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Dave Orme muses about agile and functional programming.

My current work emphasizes SOA applications using Scala, Kubernetes, and AWS with a React-based SPA front-end. I'm also interested in progressive web applications and developer tools.


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Everything I say here is my own opinion and not necessarily that of my employer.


XSWT Mini-Tutorial

This mini-tutorial will walk you through getting started with XSWT.

Getting started

To download XSWT, use the XSWT update site:

To create a new XSWT file:

  • File | New | Other… | XSWT | XSWT file

To display the XSWT preview pane:

  • Window | Show view | Other… | XSWT | XSWT Preview

First steps

Writing XSWT is just like writing SWT, but with a more convenient syntax.

If you want a Label:

Label myLabel = new Label(parentComposite, SWT.NULL);

Just write:

<label> </label>

Or more simply:

<label />

To set a property value, if the value is a simple data type (not an object itself with multiple fields that need to be initialized), just set the attribute with the same name:

<!-- call the setText() method, passing "Hello, world" -->
<label text="Hello, world"/>

To set a property value where the new property value object itself also needs properties set, create a subnode:

    <layout x:class="gridLayout" numColumns="2"/>

This translates to the following Java code:

Composite composite1 = new Composite(parent, SWT.NULL);
GridLayout layout1 = new GridLayout();
layout1.numColumns = 2;

To say the same thing in English:

  • We will call setLayout() on the parent Composite.
  • The parameter type to the setter, in this case, setLayout, is of the abstract type Layout, so XSWT does not know the type of the object to construct. Consequently, we use the x:class attribute to tell XSWT what type to construct.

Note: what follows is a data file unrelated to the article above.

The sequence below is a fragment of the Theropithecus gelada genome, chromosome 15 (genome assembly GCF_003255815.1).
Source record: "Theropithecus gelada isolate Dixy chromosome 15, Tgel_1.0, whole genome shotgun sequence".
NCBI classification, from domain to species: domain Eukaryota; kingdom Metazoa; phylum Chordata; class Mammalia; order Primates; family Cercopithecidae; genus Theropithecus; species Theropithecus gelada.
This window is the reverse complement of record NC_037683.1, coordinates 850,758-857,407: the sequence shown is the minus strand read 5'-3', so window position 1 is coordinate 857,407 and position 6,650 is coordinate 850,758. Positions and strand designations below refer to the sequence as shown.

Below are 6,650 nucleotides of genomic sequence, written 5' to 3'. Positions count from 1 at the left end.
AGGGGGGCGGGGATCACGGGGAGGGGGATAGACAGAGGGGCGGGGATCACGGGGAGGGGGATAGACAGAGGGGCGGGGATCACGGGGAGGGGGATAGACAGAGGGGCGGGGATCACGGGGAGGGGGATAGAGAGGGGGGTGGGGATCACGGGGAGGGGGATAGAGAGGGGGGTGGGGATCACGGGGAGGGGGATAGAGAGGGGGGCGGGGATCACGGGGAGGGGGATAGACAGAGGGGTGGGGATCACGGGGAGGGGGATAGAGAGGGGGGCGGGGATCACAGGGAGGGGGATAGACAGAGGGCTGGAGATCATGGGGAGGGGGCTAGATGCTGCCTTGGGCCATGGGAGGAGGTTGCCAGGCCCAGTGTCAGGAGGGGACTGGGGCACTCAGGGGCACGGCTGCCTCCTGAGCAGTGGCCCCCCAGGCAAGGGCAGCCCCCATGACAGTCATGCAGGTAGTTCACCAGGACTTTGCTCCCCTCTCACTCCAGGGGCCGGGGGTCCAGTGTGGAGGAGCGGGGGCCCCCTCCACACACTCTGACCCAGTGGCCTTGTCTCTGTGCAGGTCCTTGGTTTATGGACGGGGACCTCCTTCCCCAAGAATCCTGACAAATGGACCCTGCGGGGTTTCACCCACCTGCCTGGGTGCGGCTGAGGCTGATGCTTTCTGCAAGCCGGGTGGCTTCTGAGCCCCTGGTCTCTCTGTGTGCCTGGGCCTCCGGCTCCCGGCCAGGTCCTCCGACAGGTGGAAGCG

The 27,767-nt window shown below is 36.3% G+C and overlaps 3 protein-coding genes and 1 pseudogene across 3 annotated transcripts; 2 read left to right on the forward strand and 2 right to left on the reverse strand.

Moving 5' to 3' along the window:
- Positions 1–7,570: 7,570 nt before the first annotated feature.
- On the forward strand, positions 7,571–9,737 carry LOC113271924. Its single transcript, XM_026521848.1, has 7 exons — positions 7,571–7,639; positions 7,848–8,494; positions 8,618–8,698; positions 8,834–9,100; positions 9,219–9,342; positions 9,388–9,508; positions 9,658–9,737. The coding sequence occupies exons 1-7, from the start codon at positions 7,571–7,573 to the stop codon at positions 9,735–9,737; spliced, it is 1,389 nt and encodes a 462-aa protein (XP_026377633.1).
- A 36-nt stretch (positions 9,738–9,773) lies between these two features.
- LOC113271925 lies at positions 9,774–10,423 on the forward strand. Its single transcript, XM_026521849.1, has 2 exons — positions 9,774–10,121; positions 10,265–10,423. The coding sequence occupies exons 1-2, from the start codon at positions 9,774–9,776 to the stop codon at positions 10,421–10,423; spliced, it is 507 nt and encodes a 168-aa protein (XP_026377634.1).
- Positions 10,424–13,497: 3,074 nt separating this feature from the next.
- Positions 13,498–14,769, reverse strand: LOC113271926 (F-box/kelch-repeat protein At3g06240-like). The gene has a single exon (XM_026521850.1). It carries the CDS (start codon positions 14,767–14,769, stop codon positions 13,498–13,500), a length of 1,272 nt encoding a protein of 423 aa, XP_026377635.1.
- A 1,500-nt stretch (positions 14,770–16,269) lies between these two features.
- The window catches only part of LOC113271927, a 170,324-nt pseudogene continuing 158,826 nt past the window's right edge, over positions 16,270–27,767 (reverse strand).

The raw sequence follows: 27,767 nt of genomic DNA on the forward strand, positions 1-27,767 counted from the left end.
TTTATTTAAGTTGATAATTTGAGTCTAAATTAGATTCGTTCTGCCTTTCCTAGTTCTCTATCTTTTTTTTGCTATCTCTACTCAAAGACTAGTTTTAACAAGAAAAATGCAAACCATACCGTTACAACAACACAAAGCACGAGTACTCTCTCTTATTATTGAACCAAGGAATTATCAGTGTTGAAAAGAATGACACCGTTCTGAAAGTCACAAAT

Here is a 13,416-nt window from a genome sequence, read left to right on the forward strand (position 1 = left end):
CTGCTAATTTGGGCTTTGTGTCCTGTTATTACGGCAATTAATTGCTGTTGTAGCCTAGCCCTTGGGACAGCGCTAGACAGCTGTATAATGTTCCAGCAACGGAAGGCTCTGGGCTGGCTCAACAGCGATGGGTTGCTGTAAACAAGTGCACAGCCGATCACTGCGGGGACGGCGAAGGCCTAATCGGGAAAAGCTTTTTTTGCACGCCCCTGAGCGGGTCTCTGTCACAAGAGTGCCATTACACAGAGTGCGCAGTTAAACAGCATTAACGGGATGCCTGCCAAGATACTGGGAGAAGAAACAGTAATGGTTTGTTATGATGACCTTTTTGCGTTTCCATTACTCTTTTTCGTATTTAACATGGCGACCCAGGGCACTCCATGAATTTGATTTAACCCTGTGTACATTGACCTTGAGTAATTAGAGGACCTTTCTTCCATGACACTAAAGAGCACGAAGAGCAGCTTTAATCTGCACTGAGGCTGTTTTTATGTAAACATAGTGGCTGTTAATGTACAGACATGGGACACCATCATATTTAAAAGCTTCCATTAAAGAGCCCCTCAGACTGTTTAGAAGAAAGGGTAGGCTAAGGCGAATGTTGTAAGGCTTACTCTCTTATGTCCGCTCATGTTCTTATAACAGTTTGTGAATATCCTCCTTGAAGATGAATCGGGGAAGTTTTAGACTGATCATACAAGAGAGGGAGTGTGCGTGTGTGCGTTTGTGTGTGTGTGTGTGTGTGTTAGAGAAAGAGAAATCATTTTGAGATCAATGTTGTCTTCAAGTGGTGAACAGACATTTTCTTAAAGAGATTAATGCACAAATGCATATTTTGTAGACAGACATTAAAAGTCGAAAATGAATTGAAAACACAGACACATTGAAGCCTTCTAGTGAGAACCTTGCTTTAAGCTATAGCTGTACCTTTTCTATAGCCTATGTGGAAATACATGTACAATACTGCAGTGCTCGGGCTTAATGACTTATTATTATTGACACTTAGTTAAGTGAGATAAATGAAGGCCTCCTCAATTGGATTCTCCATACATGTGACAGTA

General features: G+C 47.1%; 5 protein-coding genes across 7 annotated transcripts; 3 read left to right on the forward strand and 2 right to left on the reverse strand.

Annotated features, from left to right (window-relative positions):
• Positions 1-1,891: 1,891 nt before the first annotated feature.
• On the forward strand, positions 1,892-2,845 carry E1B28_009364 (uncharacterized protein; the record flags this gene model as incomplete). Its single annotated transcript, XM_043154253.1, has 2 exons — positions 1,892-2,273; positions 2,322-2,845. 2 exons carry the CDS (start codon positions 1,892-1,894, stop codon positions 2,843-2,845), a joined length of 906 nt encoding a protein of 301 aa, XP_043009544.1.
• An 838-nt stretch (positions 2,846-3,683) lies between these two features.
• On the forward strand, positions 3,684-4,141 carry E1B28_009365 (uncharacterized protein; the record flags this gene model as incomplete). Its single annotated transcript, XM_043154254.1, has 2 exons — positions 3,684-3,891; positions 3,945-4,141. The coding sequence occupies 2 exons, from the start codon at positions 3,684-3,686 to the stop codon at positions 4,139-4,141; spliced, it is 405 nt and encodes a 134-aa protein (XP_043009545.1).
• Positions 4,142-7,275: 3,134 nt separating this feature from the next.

• We can set properties on the new object that was constructed (in this case the GridLayout) just by supplying attributes.
  • Note that XSWT automatically capitalizes the first letter of property names and x:classes, allowing you to write ideomatic XML code.

You can add further children by adding an:


node. For example:

    <layout x:class="fillLayout"/>
       <label text="Push this button:"/>
       <button text="Punch me!"/>

In the latest version of XSWT, x:children nodes are optional in most cases:

    <layout x:class="fillLayout"/>
    <label text="Push this button:"/>
    <button text="Punch me!"/>

When are you required to use x:children nodes? If the parent class has a property of the same name as a child control.

For example, if the parent class is a Group object, Group has a setText() method, so you have to use an x:children node in order to place a Text object inside a Group.

You can pass style bits to an object’s constructor using the x:style attribute.

<composite x:style="SWT.BORDER"/>

If the style bit is defined in the SWT class, you can omit the SWT part and XSWT will automatically add it back:

<composite x:style="BORDER"/>

Colors are automatically cached and the HTML CSS color constants are available:

<composite x:style="BORDER" background="Red"/>

Inter-object references and object IDs

Inter-object references are handled by creating IDs:

    <composite x:id="First">
       <layout x:class="fillLayout"/>